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Dead, Not Drunk

— When beer magnate Pete Coors was pulled over in May by a Colorado cop for drunk driving, officials at UCSD probably weren't too sympathetic. Coors and his hard-partying siblings, heirs to the beer empire bearing their name, are said to be persona non grata around the seaside campus, thanks to a nasty legal run-in they had with the university over a deathbed bequest made by their dad, family patriarch Joe Coors Sr., a longtime resident of Rancho Santa Fe.

Coors Sr., who died in his sleep at his desert estate in Rancho Mirage in March 2003, had a reputation as a giver to ultraconservative political causes like the Heritage Foundation and the Mountain States Legal Foundation. The 85-year-old also was an early financial backer of Ronald Reagan's political career. Joe's elder brother Bill, no liberal himself, once called him "far right to Attila the Hun."

But Joe apparently had developed a soft spot for UCSD and in the weeks before his death agreed to donate 30,000 shares of stock in Adolph Coors Company to the UC San Diego Foundation. The stock never arrived, and in October 2003, the foundation filed a "creditor's claim for recovery" of the shares against Joe's sons Joseph Jr., Peter, and Jeff. In May 2004, according to a suit the foundation filed here in January of last year, the brothers rejected the claim.

The foundation argued in its court case that Joe's stock pledge "was part of a publicly announced fundraising campaign for the Cardio Vascular Center at the University of California-San Diego." Coors had been a university "trustee" and had taken "a leading role in the advancement of the Cardio Vascular Center," the complaint continued. "Using his position as Trustee, Decedent actively worked to gain commitments from potential donors," the suit said. "The subscription agreement Decedent signed on March 7, 2003, was to be a focal point of Cardiovascular Center's fundraising campaign. Decedent specifically requested that his subscription be used as part of this campaign.

"During Decedent's life, a dinner was planned for 700-800 potential donors. Decedent was to attend and be honored for his subscription at this event. The dinner took place on March 15, 2003, the day of Decedent's death. Decedent's subscription was announced to the potential donors." In its suit, the foundation maintained that "injustice can be avoided only by enforcing Decedent's promise in its entirety."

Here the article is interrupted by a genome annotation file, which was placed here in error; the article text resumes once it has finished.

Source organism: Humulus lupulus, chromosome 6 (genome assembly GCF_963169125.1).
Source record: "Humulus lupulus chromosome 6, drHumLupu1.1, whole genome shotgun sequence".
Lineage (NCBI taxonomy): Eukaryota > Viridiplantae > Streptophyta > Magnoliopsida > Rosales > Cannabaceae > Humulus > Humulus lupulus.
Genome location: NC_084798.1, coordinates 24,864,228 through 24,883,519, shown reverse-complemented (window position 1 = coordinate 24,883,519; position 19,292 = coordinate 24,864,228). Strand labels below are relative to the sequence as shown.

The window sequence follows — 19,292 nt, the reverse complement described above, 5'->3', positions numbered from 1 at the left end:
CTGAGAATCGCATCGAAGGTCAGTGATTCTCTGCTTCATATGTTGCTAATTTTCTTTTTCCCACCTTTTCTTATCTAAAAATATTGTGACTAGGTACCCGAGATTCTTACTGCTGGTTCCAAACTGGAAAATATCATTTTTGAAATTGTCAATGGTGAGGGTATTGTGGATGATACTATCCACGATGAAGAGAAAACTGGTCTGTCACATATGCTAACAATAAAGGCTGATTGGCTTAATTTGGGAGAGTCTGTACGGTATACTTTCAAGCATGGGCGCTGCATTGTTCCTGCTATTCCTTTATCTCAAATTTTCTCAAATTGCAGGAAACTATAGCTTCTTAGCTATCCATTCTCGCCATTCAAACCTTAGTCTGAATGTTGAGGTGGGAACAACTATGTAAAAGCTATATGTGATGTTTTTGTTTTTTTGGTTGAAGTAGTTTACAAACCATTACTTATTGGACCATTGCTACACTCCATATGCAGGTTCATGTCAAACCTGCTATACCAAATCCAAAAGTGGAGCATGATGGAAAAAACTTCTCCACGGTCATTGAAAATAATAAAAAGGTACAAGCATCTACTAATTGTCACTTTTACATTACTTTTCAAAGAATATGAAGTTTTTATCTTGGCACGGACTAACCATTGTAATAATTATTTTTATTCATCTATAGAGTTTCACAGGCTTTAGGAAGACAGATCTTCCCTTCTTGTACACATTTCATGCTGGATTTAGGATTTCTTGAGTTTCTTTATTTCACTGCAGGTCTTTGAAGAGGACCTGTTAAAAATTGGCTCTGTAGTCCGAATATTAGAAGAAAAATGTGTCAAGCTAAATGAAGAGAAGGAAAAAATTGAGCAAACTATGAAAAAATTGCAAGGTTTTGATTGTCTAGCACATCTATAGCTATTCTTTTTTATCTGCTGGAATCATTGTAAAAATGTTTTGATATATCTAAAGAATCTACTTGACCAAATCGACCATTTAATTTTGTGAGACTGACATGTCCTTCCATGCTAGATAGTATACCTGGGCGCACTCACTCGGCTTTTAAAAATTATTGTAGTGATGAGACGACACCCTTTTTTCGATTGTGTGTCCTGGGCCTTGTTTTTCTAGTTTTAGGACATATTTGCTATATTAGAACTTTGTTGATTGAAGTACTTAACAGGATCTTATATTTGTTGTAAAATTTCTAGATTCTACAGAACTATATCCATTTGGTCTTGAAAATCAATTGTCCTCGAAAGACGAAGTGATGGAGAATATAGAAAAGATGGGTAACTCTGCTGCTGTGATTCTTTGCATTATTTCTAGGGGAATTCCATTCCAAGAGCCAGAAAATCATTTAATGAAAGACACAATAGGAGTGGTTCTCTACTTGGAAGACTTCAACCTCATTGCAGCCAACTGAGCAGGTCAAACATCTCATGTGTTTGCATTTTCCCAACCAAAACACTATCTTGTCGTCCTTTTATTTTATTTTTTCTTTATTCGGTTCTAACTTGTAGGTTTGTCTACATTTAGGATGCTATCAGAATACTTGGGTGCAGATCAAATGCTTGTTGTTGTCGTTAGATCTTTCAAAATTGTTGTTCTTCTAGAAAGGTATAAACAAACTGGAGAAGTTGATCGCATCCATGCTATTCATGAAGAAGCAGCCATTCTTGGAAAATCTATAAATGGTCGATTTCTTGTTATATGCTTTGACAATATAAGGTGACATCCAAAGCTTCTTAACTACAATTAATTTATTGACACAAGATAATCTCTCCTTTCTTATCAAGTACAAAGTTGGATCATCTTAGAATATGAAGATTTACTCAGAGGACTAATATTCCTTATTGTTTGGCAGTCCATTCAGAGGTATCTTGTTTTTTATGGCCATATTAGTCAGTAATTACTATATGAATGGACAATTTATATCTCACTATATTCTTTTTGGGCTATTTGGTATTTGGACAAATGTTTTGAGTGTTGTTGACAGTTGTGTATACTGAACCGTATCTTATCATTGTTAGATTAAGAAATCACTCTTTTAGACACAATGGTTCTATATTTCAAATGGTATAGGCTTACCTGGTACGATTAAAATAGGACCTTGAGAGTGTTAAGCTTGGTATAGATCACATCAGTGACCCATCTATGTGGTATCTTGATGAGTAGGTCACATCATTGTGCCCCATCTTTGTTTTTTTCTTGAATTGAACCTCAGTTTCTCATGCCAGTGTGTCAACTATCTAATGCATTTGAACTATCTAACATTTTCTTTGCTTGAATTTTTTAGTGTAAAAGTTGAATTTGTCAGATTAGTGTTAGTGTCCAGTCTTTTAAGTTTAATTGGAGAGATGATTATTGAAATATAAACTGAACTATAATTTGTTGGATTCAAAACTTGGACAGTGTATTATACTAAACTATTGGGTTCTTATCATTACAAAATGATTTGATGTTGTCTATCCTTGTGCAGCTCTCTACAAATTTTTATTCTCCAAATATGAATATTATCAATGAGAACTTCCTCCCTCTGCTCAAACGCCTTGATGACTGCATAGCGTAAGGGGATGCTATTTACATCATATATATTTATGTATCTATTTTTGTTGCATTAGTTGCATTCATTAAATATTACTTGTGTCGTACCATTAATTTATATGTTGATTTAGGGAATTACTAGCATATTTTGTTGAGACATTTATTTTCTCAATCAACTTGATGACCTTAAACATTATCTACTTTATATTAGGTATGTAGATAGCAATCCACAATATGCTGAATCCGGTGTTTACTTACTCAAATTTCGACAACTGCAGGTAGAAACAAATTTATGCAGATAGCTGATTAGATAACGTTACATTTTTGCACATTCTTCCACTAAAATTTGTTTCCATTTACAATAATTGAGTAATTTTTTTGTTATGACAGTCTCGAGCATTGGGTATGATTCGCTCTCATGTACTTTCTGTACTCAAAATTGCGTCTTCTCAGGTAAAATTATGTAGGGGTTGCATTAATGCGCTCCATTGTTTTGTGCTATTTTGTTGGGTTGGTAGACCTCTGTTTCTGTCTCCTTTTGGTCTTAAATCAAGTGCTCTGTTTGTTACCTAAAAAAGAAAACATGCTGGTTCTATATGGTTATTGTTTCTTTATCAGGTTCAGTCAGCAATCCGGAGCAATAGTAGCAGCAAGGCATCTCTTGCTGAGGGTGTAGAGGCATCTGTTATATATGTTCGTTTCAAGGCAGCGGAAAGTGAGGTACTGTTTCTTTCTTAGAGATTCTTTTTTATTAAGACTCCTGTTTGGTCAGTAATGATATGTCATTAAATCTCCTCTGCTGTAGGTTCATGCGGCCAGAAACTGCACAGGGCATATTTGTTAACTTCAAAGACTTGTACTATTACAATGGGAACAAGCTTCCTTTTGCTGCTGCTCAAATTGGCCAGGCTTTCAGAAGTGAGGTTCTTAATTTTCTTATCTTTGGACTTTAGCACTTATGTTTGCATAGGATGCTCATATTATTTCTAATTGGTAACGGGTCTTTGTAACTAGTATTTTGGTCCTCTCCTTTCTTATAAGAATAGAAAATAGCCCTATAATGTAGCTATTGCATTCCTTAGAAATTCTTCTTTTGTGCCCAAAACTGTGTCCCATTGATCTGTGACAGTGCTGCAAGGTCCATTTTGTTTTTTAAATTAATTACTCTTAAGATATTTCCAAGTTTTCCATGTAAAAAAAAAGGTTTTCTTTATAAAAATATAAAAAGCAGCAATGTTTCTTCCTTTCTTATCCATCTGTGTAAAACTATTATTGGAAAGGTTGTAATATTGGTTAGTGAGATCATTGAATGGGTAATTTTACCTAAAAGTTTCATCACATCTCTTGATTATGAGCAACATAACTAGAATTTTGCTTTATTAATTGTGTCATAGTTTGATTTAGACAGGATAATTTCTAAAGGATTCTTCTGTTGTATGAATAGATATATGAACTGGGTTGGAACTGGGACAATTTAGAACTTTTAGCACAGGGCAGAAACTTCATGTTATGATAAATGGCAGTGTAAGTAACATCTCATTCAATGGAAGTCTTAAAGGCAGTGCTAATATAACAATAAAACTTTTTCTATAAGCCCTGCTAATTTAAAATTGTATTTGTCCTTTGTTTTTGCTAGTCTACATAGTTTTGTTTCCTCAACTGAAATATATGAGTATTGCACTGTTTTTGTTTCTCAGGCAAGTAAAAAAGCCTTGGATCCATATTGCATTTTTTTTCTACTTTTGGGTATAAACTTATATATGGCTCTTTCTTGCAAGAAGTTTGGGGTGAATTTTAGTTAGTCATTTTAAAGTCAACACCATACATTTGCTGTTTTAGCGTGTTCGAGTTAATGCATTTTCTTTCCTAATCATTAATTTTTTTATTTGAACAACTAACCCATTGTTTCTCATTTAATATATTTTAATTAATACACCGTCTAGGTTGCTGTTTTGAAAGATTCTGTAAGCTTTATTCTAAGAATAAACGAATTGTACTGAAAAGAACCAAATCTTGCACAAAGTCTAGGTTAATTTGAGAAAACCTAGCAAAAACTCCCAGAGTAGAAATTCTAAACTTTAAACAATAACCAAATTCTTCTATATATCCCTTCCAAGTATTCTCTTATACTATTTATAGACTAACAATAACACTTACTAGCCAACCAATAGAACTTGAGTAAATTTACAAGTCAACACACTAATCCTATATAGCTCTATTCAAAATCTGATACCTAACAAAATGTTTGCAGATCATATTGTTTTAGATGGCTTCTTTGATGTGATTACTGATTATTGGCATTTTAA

The Coors brothers never filed an answer, but the complaint was withdrawn by the foundation "with prejudice" -- meaning it cannot be refiled -- on April 26 of last year, indicating that an out-of-court settlement may have been reached. A university spokeswoman declined to comment.

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— When beer magnate Pete Coors was pulled over in May by a Colorado cop for drunk driving, officials at UCSD probably weren't too sympathetic. Coors and his hard-partying siblings, heirs to the beer empire bearing their name, are said to be persona non grata around the seaside campus, thanks to a nasty legal run-in they had with the university over a deathbed bequest made by their dad, family patriarch Joe Coors Sr., a longtime resident of Rancho Santa Fe.

Coors Sr., who died in his sleep at his desert estate in Rancho Mirage in March 2003, had a reputation as a giver to ultraconservative political causes like the Heritage Foundation and the Mountain States Legal Foundation. The 85-year-old also was an early financial backer of Ronald Reagan's political career. Joe's elder brother Bill, no liberal himself, once called him "far right to Attila the Hun."

But Joe apparently had developed a soft spot for UCSD and in the weeks before his death agreed to donate 30,000 shares of stock in Adolph Coors Company to the UC San Diego Foundation. The stock never arrived, and in October 2003, the foundation filed a "creditor's claim for recovery" of the shares against Joe's sons Joseph Jr., Peter, and Jeff. In May 2004, according to a suit the foundation filed here in January of last year, the brothers rejected the claim.

The foundation argued in its court case that Joe's stock pledge "was part of a publicly announced fundraising campaign for the Cardio Vascular Center at the University of California-San Diego." Coors had been a university "trustee" and had taken "a leading role in the advancement of the Cardio Vascular Center," the complaint continued. "Using his position as Trustee, Decedent actively worked to gain commitments from potential donors," the suit said. "The subscription agreement Decedent signed on March 7, 2003, was to be a focal point of Cardiovascular Center's fundraising campaign. Decedent specifically requested that his subscription be used as part of this campaign.

"During Decedent's life, a dinner was planned for 700-800 potential donors. Decedent was to attend and be honored for his subscription at this event. The dinner took place on March 15, 2003, the day of Decedent's death. Decedent's subscription was announced to the potential donors." In its suit, the foundation maintained that "injustice can be avoided only by enforcing Decedent's promise in its entirety."

The Coors brothers never filed an answer, but the complaint was withdrawn by the foundation "with prejudice" -- meaning it cannot be refiled -- on April 26 of last year, indicating that an out-of-court settlement may have been reached. A university spokeswoman declined to comment.

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